There was a time when the ability to deal with a heckler was an essential skill in the kitbag of every politician. Election meetings were usually public affairs, and the response of the audience was far from predictable. The politician had to be prepared for almost anything, and have an ability to think on his (or her) feet. Someone would shout "What about the workers?", and the speaker would reply "This gentleman asks about the workers. Well let me tell him something about our policies ..." Handled well, it showed good humour, an ability to answer tough questions, and a working ability to remember policy detail and relate it instantly to real situations. Handled badly, it showed everyone you were not on top of your game.
Now that everything is done through the medium of television, that streetfighter skill is not in as much demand as before. But seeing how a politician deals with the unexpected still tells you a lot about them.
Today, all three party leaders faced unscripted interruptions to their careful plans. Cameron and Clegg were heckled in the street (no links yet, sorry), got slightly flustered, answered their questioners, and got back on with campaigning. Meanwhile, Gordon Brown was giving a speech to the party faithful (again) when a heckler interrupted. What happened next tells you all you need to know about Brown's lack of humour, flexibility and spontaneity and New Labour's knee-jerk control-freakery:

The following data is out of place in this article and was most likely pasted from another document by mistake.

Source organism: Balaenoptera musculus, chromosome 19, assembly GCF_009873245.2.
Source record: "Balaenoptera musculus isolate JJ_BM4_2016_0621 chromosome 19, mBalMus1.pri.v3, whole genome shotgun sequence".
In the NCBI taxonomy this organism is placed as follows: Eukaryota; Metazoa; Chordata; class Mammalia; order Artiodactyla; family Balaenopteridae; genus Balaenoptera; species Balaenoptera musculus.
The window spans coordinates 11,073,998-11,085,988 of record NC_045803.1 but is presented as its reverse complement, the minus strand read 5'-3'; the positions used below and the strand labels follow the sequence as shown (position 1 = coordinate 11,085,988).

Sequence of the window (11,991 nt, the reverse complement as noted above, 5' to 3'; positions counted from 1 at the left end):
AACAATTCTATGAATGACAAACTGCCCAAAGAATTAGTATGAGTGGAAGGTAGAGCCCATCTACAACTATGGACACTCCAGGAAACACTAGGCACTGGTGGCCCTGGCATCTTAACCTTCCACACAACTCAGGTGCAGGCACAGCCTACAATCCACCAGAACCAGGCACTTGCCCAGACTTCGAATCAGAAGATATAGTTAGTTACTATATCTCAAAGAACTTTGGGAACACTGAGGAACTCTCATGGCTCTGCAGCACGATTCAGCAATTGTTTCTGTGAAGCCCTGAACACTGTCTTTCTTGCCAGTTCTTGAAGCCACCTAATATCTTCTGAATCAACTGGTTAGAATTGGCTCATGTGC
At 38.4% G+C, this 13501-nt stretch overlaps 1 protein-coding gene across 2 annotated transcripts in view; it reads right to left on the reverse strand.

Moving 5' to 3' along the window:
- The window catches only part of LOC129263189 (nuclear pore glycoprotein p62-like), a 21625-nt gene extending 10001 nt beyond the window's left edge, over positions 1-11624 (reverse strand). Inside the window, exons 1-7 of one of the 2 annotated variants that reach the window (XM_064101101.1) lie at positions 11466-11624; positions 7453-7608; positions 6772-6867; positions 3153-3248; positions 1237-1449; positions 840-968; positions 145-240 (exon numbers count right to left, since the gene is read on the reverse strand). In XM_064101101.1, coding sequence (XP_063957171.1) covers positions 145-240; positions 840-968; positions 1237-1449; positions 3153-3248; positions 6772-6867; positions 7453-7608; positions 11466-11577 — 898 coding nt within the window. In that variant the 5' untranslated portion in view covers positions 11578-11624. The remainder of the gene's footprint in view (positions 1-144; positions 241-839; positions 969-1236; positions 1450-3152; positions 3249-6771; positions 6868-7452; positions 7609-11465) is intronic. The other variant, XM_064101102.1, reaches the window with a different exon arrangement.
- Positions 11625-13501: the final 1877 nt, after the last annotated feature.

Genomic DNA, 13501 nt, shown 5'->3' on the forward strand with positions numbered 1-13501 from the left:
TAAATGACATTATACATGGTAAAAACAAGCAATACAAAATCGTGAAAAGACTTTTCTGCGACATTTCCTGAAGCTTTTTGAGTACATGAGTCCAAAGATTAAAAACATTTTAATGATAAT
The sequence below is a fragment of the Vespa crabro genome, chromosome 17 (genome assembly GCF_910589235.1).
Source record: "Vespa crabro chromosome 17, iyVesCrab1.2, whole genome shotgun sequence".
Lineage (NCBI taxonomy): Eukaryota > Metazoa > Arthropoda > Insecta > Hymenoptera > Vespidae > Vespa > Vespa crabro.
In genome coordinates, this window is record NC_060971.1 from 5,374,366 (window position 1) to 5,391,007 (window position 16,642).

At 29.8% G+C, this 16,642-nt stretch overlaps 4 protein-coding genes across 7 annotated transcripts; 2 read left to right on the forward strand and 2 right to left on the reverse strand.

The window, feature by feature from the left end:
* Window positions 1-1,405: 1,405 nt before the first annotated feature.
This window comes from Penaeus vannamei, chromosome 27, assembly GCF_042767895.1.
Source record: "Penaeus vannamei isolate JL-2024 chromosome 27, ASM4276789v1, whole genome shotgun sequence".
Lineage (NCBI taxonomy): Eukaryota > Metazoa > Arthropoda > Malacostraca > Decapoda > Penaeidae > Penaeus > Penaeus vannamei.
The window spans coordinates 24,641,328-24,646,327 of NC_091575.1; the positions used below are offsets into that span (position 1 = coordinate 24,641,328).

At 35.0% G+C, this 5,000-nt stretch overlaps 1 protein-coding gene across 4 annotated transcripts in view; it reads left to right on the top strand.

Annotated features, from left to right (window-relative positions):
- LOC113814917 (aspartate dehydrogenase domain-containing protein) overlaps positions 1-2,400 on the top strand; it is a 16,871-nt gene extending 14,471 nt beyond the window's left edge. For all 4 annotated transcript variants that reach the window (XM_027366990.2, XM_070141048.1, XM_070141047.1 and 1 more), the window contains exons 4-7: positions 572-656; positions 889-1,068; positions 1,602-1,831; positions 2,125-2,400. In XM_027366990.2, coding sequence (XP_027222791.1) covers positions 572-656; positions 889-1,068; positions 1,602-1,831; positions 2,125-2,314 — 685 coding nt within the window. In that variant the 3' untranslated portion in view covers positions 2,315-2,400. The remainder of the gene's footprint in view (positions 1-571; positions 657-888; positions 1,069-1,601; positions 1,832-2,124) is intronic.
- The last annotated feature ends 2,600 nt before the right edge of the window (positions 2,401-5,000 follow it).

Note how he carries on reading from the autocue and maintains the weird grin. He says that "there'll be plenty of chances to answer his questions later" - not 'answer your questions', as if Brown will deliver his speech and leave, with questions picked up by junior assistants later on. The heavies bundle the guy out (why? he didn't look angry or threatening to me) and the event carries on. It showed that, to Gordon Brown, the script is everything, and nothing can be allowed that deviates from the plan.
I bet someone got it in the neck afterwards, though. "Who arranged that? Who allowed that to happen? Sue, I think. Ridiculous."
Just imagine how Cameron or Clegg would have dealt with it.
Edit: I've just noticed the carefully arranged doughnutting at the end. Five people, all young and well presented, and all clapping wildly, surrounding the smiling head of the Great Leader. The Kim Jong-Il school of crowd management.